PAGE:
FARROW: “Our number one economic advantage is our low taxes. Waukesha County’s tax rate is half that of Milwaukee County and lower than Washington, Racine, Kenosha, Dodge or Walworth counties. A $2.5 million business property pays about $5,500 in property taxes here, but that same business in Milwaukee County pays roughly $12,800. Our other tax advantage is our refusal to implement a county sales tax. That saves our homeowners and businesses about $35 million a year. Milwaukee County, on the other hand, is pulling about $65 million out of the local economy because of its sales tax.
“Our second major advantage is our strong core of existing businesses. Waukesha County is home to large businesses like Kohl’s Corp., ProHealth Care, GE Healthcare, Quad/Graphics and others, as well as so many small and medium-sized companies that truly drive our economy. It is this existing core of businesses that we must retain and build upon if we are going to be as successful as I know we can be.
“Number three is our great location. Our county is perfectly located in the heart of southeastern Wisconsin. We are just west of Milwaukee County, a short commute from downtown Milwaukee and easily connected to Racine, Kenosha, Washington and Ozaukee counties by our very well-maintained infrastructure of county highways and county-maintained state roads and interstates.”
BIZTIMES: What was the most important political lesson you learned from your mother?
FARROW: “There are a lot of lessons my brothers and I learned from both of my parents. To me, there are two specific keys they wanted me to remember. First, listen. When working on legislation or looking into issues, always remember there are multiple sides to the issue. In order to understand and do the right thing, you need to hear from all interested parties. This has helped me create legislation that has consistently had strong bipartisan support. Secondly, there are times when the right decision is to stop poor legislation or initiatives. When my mom started in the Legislature, there were three books of statutes. Today, we have six. In a little over 25 years we have doubled the pages of statutes governing our state. I have always tried to balance how the action will affect the outcome and if that affect will help or hinder the outcome.”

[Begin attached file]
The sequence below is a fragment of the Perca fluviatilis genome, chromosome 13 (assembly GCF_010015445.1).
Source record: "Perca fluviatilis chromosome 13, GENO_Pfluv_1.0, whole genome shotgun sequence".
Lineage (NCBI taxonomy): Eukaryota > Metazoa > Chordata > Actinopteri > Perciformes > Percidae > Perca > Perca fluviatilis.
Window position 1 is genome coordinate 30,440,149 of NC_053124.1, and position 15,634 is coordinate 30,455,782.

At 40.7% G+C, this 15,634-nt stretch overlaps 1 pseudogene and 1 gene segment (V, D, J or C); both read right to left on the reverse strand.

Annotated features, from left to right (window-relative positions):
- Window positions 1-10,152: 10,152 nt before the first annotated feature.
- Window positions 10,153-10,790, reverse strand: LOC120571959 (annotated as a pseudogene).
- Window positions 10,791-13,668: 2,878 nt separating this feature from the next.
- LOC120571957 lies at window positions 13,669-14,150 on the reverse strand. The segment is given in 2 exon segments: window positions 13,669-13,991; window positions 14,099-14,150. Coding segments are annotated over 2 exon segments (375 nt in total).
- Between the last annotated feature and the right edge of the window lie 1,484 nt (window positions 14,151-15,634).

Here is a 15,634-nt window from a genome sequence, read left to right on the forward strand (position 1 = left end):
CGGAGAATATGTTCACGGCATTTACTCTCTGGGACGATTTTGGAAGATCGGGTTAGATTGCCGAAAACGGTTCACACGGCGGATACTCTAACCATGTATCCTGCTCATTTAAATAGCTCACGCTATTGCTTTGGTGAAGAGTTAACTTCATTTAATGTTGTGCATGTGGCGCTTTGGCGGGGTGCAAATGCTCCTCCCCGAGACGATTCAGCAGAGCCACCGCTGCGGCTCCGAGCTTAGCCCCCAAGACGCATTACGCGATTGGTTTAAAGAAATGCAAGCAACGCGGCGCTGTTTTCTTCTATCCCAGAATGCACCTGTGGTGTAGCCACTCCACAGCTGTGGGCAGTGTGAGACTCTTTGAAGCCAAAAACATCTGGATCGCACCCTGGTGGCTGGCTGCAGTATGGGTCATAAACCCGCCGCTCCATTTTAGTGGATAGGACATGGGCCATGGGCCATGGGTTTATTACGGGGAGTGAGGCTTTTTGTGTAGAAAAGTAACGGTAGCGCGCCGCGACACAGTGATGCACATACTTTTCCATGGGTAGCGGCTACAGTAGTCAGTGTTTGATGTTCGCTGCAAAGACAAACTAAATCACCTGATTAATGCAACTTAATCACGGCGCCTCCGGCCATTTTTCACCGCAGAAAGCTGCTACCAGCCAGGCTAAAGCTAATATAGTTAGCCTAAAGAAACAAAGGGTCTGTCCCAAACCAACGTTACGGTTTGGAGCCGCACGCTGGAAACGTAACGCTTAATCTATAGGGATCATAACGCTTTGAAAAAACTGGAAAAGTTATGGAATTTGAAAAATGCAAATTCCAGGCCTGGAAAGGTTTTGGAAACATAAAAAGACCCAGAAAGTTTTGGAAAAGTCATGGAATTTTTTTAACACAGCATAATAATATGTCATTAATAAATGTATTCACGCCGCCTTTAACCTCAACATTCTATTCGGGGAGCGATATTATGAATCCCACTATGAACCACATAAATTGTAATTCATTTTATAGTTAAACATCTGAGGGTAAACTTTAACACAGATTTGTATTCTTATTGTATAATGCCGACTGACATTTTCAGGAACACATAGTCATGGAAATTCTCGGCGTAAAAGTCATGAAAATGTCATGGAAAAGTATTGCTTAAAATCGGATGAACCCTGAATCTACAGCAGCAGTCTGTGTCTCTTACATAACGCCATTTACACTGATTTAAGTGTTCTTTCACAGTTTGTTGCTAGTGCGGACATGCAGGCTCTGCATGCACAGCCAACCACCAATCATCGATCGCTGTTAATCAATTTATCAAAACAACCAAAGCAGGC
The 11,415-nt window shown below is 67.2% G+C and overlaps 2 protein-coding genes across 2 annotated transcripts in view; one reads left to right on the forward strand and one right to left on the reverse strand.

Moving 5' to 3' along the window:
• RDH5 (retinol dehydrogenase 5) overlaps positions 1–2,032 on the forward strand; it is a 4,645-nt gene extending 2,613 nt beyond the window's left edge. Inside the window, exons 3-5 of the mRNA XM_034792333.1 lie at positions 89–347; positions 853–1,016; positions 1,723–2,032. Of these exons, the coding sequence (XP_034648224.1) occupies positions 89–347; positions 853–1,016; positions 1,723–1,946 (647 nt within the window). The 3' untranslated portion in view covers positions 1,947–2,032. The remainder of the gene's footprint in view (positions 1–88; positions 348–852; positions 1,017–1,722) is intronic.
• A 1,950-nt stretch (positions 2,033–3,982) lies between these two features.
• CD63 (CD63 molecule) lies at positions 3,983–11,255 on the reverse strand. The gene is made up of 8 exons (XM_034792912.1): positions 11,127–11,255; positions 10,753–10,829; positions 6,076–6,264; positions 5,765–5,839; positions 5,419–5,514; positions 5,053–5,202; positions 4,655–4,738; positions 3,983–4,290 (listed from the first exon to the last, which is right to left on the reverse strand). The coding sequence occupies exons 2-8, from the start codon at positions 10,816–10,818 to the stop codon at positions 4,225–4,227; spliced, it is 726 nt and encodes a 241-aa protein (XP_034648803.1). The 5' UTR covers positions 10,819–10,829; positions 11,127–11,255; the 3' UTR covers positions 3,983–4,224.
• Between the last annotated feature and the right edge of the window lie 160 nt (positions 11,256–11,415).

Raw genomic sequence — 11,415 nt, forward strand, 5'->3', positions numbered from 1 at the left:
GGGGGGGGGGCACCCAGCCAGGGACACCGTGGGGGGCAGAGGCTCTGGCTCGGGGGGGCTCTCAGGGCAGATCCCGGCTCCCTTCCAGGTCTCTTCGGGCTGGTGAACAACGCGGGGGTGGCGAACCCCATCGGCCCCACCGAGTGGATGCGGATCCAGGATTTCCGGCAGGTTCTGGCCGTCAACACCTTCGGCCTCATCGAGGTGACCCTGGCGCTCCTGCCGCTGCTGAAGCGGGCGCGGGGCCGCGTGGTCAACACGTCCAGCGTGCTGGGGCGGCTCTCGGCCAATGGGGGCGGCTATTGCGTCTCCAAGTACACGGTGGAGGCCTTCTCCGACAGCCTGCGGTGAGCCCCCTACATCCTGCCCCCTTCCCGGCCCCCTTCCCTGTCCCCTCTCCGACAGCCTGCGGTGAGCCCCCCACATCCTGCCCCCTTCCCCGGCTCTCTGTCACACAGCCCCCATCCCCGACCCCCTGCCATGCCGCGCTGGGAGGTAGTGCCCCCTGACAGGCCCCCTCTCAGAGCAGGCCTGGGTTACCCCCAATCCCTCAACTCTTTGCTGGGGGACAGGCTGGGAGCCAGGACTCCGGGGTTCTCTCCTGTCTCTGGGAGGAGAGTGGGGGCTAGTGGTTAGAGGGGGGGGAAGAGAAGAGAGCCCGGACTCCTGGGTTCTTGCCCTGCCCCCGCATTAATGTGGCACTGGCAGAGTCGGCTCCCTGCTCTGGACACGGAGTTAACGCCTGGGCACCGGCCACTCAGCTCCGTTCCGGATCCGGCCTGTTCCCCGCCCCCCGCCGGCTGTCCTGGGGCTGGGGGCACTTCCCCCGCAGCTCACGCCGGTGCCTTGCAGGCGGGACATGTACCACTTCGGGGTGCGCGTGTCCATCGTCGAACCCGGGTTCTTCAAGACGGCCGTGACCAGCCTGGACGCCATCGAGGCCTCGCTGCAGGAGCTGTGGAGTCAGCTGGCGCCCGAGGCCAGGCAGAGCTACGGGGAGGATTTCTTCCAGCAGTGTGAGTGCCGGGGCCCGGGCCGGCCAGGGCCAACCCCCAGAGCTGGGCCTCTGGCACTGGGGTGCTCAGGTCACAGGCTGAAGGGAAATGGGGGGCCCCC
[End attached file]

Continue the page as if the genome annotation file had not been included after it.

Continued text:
BIZTIMES: Is the county playing any role in the effort for the City of Waukesha to address its drinking water crisis? Should it?
FARROW: “The county participated in the preparation of a comprehensive water supply plan for southeastern Wisconsin. The plan creates a science-based strategy for providing a sustainable drinking water supply for all of Waukesha County and the rest of southeastern Wisconsin. A key part of that strategy is providing Lake Michigan water to the City of Waukesha and recycling it back to the lake. It is important for Waukesha County to support the City of Waukesha’s efforts to address drinking water issues. Providing the City of Waukesha with Lake Michigan water will ensure adequate groundwater supply for other areas of Waukesha County for generations to come. I believe strong economic development can be achieved in an environmentally responsible way.”
Education: AAS-marketing from Waukesha County Technical College; bachelor of science in business administration from Carroll University.
Private sector experience: Small business owner since 2001.
Civic involvements/activities/affiliations: Member of the Carroll University President’s Council; member of Divine Redeemer Lutheran Church; Habitat for Humanity volunteer.
Favorite musical artist/band: Brad Paisley, Casting Crowns.
Favorite author: John Maxwell.
Hobbies: Fishing, hunting, golfing.
Family: Wife, Amy, and two children.